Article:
The Container Store has long been a valued company in my household, so the store was a go-to when I went to college. The store has a huge, invite-only sale for college students one night each year. At each of these events, I found employees to all be very friendly and helpful, extremely organized and efficient, and seemingly having fun. I distinctly recall admiring their ability to remain to upbeat on such as long and busy evening of work. However, this culture may have drastically declined in the last couple of years.
The Container Store (TCS) is ranked #27 on Fortune’s “100 Best Companies to Work for 2015”. According to many recent reviews on Glassdoor, TCS has become much more about the bottom-line than about “employees-first” since going public in late 2013. Employees are being singled out and punished for small mistakes (such as tardiness) while any errors by management are continuously, and blatantly, overlooked. Management has placed much more concern on close time management and payroll control. One past-employee even notes how common it has become for tenured employees to be bullied into signing resignation forms if management no longer wants them employed. How is this ethical?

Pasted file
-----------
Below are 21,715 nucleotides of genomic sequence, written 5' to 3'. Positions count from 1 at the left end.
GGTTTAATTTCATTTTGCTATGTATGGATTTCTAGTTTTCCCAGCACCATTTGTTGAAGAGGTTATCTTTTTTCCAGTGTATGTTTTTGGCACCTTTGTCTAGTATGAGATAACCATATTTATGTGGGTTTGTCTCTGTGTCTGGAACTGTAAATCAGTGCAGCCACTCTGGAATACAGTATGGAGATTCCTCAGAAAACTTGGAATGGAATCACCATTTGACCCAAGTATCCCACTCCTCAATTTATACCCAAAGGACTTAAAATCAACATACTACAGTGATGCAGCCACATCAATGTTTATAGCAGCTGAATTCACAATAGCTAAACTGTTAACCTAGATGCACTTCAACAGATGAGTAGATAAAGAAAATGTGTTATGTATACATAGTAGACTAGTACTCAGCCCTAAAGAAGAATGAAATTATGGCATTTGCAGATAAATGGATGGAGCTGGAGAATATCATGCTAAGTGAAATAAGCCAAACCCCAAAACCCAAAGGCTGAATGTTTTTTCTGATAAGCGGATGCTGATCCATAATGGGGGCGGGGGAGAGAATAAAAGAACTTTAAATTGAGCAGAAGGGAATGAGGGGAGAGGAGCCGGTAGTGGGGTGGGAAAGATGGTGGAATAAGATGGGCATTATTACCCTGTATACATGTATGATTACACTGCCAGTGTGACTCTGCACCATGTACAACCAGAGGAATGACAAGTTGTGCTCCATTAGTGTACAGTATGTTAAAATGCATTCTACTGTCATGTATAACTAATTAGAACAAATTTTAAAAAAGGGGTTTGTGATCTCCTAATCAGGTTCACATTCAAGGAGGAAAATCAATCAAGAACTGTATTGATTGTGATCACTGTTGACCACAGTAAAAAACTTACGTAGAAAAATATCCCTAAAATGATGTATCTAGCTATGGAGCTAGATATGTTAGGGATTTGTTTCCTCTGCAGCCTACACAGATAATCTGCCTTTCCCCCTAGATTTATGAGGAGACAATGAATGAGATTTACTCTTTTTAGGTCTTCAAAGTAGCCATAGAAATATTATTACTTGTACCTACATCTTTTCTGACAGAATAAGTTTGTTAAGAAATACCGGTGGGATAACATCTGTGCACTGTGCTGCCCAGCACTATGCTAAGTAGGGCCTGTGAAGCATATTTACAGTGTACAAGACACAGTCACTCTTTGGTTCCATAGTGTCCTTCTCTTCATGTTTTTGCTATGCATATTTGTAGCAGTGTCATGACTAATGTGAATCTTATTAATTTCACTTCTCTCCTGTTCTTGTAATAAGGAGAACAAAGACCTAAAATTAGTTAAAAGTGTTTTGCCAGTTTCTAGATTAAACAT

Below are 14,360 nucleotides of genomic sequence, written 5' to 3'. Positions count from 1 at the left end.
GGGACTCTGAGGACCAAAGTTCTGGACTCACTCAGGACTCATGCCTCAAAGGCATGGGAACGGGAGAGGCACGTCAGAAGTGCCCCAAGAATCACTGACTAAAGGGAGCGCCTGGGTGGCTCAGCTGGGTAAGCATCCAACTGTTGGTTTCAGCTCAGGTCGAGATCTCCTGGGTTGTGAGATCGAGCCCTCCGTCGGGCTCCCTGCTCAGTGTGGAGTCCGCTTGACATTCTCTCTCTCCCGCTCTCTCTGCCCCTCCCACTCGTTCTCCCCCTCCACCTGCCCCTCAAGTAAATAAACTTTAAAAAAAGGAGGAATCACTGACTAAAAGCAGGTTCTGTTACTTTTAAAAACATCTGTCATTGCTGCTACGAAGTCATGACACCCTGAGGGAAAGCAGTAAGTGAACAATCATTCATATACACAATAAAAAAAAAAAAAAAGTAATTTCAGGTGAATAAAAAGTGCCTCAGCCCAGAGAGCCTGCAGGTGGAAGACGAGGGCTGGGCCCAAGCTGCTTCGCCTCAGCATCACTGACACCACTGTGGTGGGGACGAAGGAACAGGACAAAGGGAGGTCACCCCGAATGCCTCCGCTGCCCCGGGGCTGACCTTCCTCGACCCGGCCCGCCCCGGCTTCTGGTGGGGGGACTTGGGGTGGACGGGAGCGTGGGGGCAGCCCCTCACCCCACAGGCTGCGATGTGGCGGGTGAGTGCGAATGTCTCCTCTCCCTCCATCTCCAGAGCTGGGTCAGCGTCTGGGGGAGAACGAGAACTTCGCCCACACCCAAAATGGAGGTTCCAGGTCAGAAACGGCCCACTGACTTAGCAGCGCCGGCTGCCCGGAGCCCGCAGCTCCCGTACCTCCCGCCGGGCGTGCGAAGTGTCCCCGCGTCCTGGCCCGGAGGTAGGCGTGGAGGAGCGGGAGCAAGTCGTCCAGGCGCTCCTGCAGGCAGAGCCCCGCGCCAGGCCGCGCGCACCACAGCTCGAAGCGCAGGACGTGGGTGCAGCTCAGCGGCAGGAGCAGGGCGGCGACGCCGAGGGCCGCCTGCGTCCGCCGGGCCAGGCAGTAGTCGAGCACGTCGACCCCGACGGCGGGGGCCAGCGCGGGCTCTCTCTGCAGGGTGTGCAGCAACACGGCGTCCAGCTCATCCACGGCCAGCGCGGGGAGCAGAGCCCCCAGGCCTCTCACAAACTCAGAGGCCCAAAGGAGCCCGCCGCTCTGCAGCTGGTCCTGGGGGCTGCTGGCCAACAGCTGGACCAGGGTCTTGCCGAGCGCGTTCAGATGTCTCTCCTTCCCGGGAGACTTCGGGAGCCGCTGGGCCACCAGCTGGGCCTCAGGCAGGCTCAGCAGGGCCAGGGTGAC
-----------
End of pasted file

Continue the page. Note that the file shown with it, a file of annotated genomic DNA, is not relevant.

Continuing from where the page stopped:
According to Business Insider, The Container Store founder and CEO Kip Tindell widely claims his employees make $50,000 annually. A Glassdoor reviewer notes this is far from reality. This current employee states the company has been aggressively pushing this number in a recent PR campaign. Is it ethical to broadcast this information to the public when only a very small percentage of employees possibly earn this salary? TCS has been named to Fortune’s list 15 years running, and its CEO Kip Tindell, was elected Chairman of the National Retail Federation (NRF) Board of Directors this past January. Tindell claims he hopes to carry over to all retail his emphasis on stakeholders, especially employees. Considering the influence NRF has on Capital Hill, it will be interesting to see what this entails if the reviews on Glassdoor hold true.
The following video alludes to Bloomberg’s own analysis of the balance of values at The Container Store. Perhaps Bloomsberg should read over the reviews on Glassdoor.
Featured image credit: snapshot from NYSE’s YouTube video of The Container Store’s IPO
Author’s note: This post deviates from an analysis of The Container Store’s impact on the world, but I felt compelled to analyze the company more internally after reading many employee reviews.